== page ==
An Unforgettable Journey for a Paralympic Snowboarder

Nicole Roundy racing down the course.
Nicole Roundy

While growing up in Utah, Nicole Roundy was a driven, outgoing, and ambitious individual who had huge dreams for herself while playing with her two older brothers. She learned how to compete and develop a competitive streak, which translated to her future goals down the road. But Nicole’s life took an unexpected turn as she was diagnosed with Osteogenic Sarcoma, a rare form of bone cancer that affects the femur bone and below the knee when she was just eight years old. Despite enduring rounds of chemotherapy, she was left with a life changing decision of amputating her right leg.

“My mother allowed me to make that choice,” Nicole said. “She told me ‘this is a decision that you need to make.’ So, it was hard for me because I remember sitting on my bed with tears streaming on my cheek. But I really wanted to live my life to the fullest.”
While Nicole had to comprehend the reality of losing her right leg, she also endured life’s challenges to motivate herself to do great things while dealing with the accepted reality.

“The most difficult thing for me was finding a purpose in life,” Nicole said. “Because getting through a regular day is just survival. Being competitive made me feel alive again during a difficult period in my life.” Nicole fell in love with snowboarding as a teenager when the Winter Olympics were in Salt Lake City, Utah, which inspired her to enter the world of snowboarding.

Traditional prosthetic legs provide hydrologic technology which allows slower but precise movement for areas of walking. Nicole’s prosthetic leg provides air shock that provides quick reaction to get up after falling down. “There is no blueprint into the perfect prosthetic leg because every person had their own style and need,” Nicole said.”

Her unique leg has allowed her to perform to her full capabilities, and during rough days in her life Nicole uses her passion for snowboarding as method to mentally relieve herself. “In my daily life, I can feel very trapped and restricted,” Nicole said. “But when I get out and snowboard, it’s an opportunity to challenge myself. Once I’m able to figure something out or master a new trick, it’s a huge relief for me and helps build confidence within myself.”

Nicole is an accomplished athlete in various ways, as she became the first above-knee amputee to compete in adaptive snowboarding, has won 21 World Cup medals, and represented the United States in the Paralympic winter games in Sochi, Russia in 2014. But her success does not end with her medals or Paralympic appearances. In 2012 she received a Bachelor’s Degree in Business Management and pursued a seasonal career in the outdoor industry. Although Nicole could not accomplish her goal of winning a medal in 2014, her work ethic that has defined her athletic integrity is what keeps her going as she looks to return for another opportunity to realize her dream of winning a gold medal at the upcoming 2018 PyeongChang Winter Paralympic Games.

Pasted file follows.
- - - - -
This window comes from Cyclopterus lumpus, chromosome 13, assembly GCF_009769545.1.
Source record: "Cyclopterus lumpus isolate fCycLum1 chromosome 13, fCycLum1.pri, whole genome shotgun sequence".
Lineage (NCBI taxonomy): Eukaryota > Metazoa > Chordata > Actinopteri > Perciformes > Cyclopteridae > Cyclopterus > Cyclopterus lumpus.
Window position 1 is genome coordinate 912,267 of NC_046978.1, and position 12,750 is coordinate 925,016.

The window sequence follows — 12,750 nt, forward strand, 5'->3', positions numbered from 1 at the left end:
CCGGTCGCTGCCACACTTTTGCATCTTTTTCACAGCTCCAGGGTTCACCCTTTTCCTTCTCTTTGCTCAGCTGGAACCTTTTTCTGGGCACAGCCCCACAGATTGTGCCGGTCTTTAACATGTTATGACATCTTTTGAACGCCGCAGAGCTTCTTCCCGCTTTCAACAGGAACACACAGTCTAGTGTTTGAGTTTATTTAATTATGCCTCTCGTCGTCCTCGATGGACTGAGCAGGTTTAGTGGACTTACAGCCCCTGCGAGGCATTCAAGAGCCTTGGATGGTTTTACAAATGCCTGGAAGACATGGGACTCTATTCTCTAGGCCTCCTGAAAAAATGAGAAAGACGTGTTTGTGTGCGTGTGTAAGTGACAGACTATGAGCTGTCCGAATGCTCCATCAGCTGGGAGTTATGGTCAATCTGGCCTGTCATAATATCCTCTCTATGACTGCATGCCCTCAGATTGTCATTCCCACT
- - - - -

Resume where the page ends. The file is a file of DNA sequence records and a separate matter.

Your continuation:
“Sochi wasn’t my moment to shine,” Nicole said. “That was a hard thing to swallow, but I’ve come back from that and learned a lot from my experience. In South Korea, I want to stand on that medal stage and know that I gave my all.”

Despite falling short, the memories of USA chants in the arenas in Sochi remain with Nicole’s thoughts and understood what it meant to represent her country. “It’s the one aspect of Sochi that I will always remember because it’s an honor to represent our country,” Nicole said. “Just being a part of the opening ceremony and experience that energy in that stadium is something that can never be duplicated.”

While she trains for another opportunity for the Paralympic winter games in 2018 at PyeongChang, South Korea, Nicole lives and trains in Utah. Even as an adult, Nicole still received financial and emotional support from her friends and family. Nicole expressed that throughout the rough times in life, her parents gave her that life decision to amputate her leg and from that moment she’s respected their thoughts and opinions in any direction of her life. “I know that at any time I go home and I find comfort there,” Nicole said. “Where I find comfort and love from those who have my best interest.”

Nicole also details how her mother was a normal stay home parent before earning a job making chocolates and cleaning houses between her junior high to high school years. Her mom has saved most of her earning to Nicole for most special events, and Nicole expressed her emotional spot in the sacrifices her mom made throughout her life. “Sometimes she’ll hand me an envelope with cash in it,” Nicole said. “It’s not much but it helps and means the world to me.” Through all the help that Nicole has received from her family, the most important life lesson that she’s learned, is the value of hard work and putting in your best effort in anything you do.

As she looks forward to the next phase of her career in snowboarding and in life, Nicole wants to be remembered as a person who gave 100 percent in competitions and broke barriers to achieve great things in her life. “The one word that I want to be remembered for in my life is persistence,” Nicole said. Although Nicole hasn’t had any thoughts of retiring any time soon, she expressed that she wants to look back at her life and know that she gave everything in her mind, body and soul without regret.

August 25, 2017
By: Abel Mehari